STEM help / Calculation framework

10.3.8 Demand

The forecast demand in the market for a service is formulated, first in terms of the number of customers or connections, as a market penetration, and then the average load or traffic per customer or connection. Not all of the traffic inputs are required, depending on the type of service and the preferred formulation for calculating the results. The Distribution parameters allow the peak traffic to be inferred from the traffic volume, or vice versa; these contrasting approaches to the calculations are common choices for voice and data services, respectively. The pivotal Traffic Calculation input (see 10.3.8.3 Distribution below) determines which inputs will drive the calculation, and which will be ignored, as follows:

Volume Driven: the Busy Hour Traffic result is inferred from the (average) Traffic per Connection input, according to the stated Distribution parameters, and the Nominal Bandwidth per Connection and Contention Ratio inputs are ignored

Peak Driven: the Busy Hour Traffic result is calculated directly from the Nominal Bandwidth and Contention Ratio inputs; the Annual Traffic result is then inferred from the busy hour traffic, according to the stated Distribution parameters, and the Traffic per Connection input is ignored

Independent: used for some media services for which the peak traffic and traffic volume can be estimated directly without reference to the Distribution inputs, which are ignored in this case.

The busy-hour traffic for a voice service is traditionally measured in terms of the average calling density in the busy hour (commonly measured in Erlangs). This is naturally inferred from the (average) Traffic per Connection input according to the spread of traffic over the year, and also between the busy period (hour) and the rest of the day. With this default Volume Driven calculation, the Nominal Bandwidth per Connection and Contention Ratio inputs (which are mostly intended for data services) are ignored.

A separate Erlang Transformation may be used to relate randomly-arriving busy-hour traffic to required capacity, depending on the number of discrete aggregation Sites and desired Grade of Service – see 10.3.10 Erlang B formula.

For a data service, the Traffic Calculation input can be set to Peak Driven, meaning that the peak traffic is calculated directly from the Nominal Bandwidth and Contention Ratio inputs (e.g., 1 Gbit/s, overbooked to some degree). In this case the traffic volume (e.g., in TBytes) if required is then inferred from the busy hour traffic, according to the stated Distribution parameters, and the Traffic per Connection input is ignored. (You would set the input Annual to Busy-Hour Unit Ratio = 60 * 60 / 8 / 1024 in this example to convert from instantaneous Gbit/s to cumulative TBytes in an hour.)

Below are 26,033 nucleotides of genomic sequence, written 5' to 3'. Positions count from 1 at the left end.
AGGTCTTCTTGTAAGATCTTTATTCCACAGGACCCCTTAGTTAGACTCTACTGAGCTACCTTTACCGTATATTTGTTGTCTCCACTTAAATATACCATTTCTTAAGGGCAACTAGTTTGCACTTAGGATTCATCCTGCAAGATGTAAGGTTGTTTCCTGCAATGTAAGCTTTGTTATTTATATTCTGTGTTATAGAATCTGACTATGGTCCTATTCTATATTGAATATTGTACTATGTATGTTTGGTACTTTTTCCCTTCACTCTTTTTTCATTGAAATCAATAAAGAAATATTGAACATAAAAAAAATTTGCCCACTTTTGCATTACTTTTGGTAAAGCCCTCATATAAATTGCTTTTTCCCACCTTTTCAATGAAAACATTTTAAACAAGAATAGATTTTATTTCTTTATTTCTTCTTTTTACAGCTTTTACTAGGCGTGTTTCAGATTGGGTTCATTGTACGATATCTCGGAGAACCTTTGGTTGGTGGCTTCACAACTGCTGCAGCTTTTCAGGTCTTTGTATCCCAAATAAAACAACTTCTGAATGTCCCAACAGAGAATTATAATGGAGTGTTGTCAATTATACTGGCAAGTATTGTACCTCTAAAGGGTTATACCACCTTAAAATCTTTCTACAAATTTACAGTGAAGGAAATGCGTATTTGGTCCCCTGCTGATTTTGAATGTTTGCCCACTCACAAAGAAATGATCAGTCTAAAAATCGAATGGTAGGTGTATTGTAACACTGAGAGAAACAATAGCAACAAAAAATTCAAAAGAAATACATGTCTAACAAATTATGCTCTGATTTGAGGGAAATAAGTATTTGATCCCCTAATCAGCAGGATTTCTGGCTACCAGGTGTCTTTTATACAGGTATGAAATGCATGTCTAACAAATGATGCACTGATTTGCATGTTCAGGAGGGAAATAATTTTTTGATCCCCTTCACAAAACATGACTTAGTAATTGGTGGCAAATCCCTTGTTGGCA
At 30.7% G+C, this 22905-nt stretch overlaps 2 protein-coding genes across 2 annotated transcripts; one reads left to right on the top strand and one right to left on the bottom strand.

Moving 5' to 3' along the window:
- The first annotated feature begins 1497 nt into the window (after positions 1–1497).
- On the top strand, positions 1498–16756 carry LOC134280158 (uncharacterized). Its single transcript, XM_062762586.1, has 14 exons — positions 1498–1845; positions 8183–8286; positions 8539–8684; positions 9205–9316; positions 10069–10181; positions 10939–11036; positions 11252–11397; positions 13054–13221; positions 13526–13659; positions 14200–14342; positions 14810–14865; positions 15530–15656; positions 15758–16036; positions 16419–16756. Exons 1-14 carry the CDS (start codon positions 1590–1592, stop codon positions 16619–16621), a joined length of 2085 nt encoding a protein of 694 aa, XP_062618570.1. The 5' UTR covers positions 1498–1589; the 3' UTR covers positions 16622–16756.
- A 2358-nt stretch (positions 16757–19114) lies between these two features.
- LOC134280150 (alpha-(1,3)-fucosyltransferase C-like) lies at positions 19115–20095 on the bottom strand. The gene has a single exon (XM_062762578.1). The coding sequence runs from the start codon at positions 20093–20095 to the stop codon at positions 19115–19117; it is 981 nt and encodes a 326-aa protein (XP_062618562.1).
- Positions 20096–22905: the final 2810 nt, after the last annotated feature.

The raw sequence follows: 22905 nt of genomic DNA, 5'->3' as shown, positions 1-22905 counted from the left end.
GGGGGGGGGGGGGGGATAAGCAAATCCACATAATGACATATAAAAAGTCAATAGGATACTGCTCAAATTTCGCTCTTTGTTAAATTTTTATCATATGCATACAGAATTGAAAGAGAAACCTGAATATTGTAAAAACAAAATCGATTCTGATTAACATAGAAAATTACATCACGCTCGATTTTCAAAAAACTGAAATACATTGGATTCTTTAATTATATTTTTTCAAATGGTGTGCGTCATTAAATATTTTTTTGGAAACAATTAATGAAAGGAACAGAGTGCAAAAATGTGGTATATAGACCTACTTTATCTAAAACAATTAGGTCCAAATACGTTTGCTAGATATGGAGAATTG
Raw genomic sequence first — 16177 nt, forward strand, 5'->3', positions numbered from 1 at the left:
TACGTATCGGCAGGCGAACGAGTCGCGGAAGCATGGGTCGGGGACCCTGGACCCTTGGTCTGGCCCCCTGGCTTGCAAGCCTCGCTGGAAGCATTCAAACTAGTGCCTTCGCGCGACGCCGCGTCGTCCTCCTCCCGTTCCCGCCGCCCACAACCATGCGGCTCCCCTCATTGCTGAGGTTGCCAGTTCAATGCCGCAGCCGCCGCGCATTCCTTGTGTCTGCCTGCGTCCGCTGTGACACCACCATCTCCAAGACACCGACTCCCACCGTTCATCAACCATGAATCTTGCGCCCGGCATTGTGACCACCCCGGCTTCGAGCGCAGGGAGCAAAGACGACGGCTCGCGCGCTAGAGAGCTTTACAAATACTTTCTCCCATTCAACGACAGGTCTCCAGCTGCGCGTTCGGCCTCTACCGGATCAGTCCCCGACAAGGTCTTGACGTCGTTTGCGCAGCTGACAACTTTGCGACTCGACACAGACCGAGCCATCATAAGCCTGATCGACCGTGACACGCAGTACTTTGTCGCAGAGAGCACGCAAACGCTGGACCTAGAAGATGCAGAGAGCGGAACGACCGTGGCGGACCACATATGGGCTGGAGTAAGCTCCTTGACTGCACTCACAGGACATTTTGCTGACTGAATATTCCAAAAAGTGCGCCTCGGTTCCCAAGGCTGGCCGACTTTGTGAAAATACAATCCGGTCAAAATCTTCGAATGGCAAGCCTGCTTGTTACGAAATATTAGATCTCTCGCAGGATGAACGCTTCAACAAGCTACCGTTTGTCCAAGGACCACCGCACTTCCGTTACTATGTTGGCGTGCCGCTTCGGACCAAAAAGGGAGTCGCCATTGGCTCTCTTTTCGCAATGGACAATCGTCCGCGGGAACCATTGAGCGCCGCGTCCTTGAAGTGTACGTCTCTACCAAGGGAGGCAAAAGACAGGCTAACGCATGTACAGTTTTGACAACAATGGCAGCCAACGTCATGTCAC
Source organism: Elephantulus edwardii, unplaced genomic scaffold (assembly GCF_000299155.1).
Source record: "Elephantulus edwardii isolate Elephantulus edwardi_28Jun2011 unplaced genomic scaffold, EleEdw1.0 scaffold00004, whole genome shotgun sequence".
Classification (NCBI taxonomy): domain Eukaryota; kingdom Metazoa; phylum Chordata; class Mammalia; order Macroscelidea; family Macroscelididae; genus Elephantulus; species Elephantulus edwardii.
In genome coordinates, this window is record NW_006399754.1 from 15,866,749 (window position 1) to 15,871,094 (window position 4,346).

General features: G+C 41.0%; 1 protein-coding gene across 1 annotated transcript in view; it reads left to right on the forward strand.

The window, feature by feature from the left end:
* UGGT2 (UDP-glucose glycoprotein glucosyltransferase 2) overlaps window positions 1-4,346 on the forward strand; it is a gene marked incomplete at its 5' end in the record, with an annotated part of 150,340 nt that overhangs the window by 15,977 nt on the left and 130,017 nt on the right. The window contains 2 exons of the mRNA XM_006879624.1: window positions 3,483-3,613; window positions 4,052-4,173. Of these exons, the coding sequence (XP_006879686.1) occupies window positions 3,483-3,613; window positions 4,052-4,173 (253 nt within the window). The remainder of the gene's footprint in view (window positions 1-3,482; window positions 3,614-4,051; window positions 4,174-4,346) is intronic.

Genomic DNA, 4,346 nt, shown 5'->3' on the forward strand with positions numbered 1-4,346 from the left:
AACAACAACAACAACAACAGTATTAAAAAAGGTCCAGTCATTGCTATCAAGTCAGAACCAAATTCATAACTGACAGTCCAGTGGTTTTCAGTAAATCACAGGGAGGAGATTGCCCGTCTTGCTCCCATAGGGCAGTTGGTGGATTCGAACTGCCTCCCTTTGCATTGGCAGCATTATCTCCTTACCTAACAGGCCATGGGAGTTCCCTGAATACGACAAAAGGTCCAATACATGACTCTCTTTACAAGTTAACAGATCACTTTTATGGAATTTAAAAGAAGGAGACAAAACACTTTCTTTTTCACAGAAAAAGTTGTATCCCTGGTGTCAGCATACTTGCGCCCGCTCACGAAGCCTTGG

Although there is a lack of consensus as to a standard parameterisation of a data service, the STEM parameterisation is flexible enough to form the basis for any type of data service. The implementation is based on the common requirement for the demand to be peak driven, and provides inputs for the standard parameters of nominal bandwidth and contention ratio. Users may have particular parameters that they wish to use for specific data services, such as burstiness, or duty cycles. However, these are basically internal to the services concerned and can be readily captured as User Data.

For a media service, the peak and traffic volume assumptions may both be better estimated directly and the Traffic Calculation input set to Independent. This means that the Distribution parameters are ignored, which may be preferable if the day-to-day traffic distribution is unpredictable. For example, annual traffic volume may be constrained independently by spending.

 

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